There are a few others that I know that made it into the championship and I'm still anxiously awaiting word from two other qualifiers, those at Oshawa and Westmount, as they haven't been updated on the GAO site yet. I know a few people who were playing in those qualifiers and it would be nice to have them in the tournament as well to make my first experience that much better.

Lots more to come in the weeks ahead on this and you can certainly expect a full report, with photos of my experience at Thornhill after the tournament takes place.

Cloud nine, here I come!

Monday, May 12, 2008

Hey, I Actually CAN Score!

Really solid weekend of golf at St. Catharines.

I doubled our 18th hole (the 9th) on Saturday from the middle of the fairway to shoot a 76 (+4) from the back tees, my best score of the year. It was good enough to take down Bernie 1up in our match to give me five bucks but I lost ten in the skins game.

Then Sunday I top myself, shooting 74 (+2) while making two birdies, two bogeys and a double. I hit 9 of 13 fairways, 12 greens and hit the ball just beautifully off the tee.

Case in point: on the 568 yard par five 6th hole, I went driver, 3 iron hybrid from 250 yards past the pin over the bunkers on the right and made an easy birdie. Then on the 15th, I had only 262 yards into the green on the 575 yard hole. I'm just in a good place with the driver right now, something that is really
affecting Harris in a bad way. He'll be fine...hell, he made one of the best birdies I've ever seen yesterday on #15 and he was too busy thinking about driving distance to talk about it in his blog.

The most important thing for me right now is that I'm making putts again - Saturday especially I made more five footers than I had in all my rounds combined I think.

Good weekend of golf and a good weekend overall, as I had two really solid Mother's Day dinners too.

I'll be putting everything aside tonight to finally get back to talking about our trip to Florida and part two of the trip report.

Friday, May 09, 2008

2008 Ontario Mid-Amateur Qualifier

I decided to try and qualify for the Ontario Mid-Amateur Championship for the first time this year.

The Mid-Am is a competition open to anyone 25 years of age or older, something that is enticing to guys like myself who only get to play a couple times a week.

There were a couple of intriguing qualifying sites this year but my main choice filled up in a hurry - Westmount Country Club is one of the top rated courses in the country but registration closed there within a week of opening. There were places like Oshawa G&CC available but I noticed that there were a LOT of members from that club trying to qualify, something that would put me at a distinct disadvantage.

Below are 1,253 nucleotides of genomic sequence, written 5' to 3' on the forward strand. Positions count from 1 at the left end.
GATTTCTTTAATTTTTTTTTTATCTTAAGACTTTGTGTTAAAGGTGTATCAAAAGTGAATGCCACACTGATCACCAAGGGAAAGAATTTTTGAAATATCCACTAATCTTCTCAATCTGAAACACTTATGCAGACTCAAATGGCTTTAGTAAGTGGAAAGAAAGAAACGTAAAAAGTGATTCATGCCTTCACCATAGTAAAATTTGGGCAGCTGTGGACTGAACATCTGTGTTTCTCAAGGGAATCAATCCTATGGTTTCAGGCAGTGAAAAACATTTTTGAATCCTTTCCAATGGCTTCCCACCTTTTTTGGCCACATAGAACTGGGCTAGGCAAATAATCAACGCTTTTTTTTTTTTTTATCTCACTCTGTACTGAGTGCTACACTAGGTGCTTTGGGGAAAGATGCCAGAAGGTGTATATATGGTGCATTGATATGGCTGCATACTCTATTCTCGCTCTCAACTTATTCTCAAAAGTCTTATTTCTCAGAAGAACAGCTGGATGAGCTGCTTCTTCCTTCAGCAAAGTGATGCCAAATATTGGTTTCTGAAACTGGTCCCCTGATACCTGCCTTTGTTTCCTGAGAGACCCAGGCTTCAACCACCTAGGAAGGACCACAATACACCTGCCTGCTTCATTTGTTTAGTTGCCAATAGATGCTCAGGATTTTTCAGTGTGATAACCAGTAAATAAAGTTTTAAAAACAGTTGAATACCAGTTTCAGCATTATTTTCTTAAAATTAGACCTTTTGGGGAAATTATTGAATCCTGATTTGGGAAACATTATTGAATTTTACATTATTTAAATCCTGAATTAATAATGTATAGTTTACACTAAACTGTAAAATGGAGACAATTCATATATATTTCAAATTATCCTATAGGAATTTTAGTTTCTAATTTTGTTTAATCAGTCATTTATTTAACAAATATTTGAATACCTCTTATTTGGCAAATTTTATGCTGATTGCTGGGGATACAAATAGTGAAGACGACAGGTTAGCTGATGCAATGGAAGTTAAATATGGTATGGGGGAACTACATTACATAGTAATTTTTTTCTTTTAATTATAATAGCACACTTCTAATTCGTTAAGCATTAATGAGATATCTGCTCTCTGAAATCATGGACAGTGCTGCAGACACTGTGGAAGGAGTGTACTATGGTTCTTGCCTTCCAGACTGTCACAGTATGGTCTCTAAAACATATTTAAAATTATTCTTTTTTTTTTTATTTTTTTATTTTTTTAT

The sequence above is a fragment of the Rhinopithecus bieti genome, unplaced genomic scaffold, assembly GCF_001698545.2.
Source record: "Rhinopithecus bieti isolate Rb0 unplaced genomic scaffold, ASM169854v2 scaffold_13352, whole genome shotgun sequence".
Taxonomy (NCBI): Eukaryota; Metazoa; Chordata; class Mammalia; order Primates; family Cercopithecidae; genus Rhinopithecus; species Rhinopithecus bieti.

I wasn't keen on paying $160+ to play Bridgewater so I decided to pick The Club at Bond Head as my qualifying site. I had never played out there but I heard the course was pretty tough, something that usually doesn't faze my grinding ass.

I was invited to play the course a week ahead of the qualifying event as a practice round but was disappointed to find out the South Course was closed for maintenance that day. I'd end up playing Eagles Nest that day instead but would be flying blind for the qualifier, not a great omen.

I arrived about 50 minutes before my 8:24am tee-time, only to find out that there was a 45 minute frost delay. Didn't faze me in the least. Instead, I grabbed a yardage guide and did some pre-round scouting before hitting the range and practice green.

I hit the ball quite well on the range but keeping with recent form, couldn't make a putt in warmups. Harry showed up about 20 minutes before I went off and we wished each other luck. He would be about an hour behind me.

Little did I know the rollercoaster ride I was in for on this day.

We were playing the blue tee deck at Bond Head which only measures a little over 6400 yards. Why so short? Well, the Golf Association of Ontario likes to keep the course difficulties between the qualifying sites as uniform as possible. With a course rating of 71.9 and a slope of 132, the middle deck at Bond Head is similar to most course's back tees.

On paper, it looked like I'd be hitting a lot of irons off the tees. But when you see this place in person, you realize quickly that the driver will be an important part of the day, even from 6400 yards. In fact, I'd hit only one long iron tee shot all day on a par four or five...and that was on the first hole.

I was playing with a 32 year old from Dalewood and a 52 year old from Cedar Brae. The first hole is a risk/reward short four measuring 291 yards. There is a creek that runs right across the front of the green so either you carry a driver all the way there or you layup short. I hit a perfect 5-iron down the middle and was off. My lob wedge was perfect and ended up about 6 feet away.

I'd miss the putt...SHORT of all things and I was shaking my head right away.

It would get worse.

On the 381 yard uphill second hole, my drive was hit weakly to the left and into a hazard. Or so I thought anyway...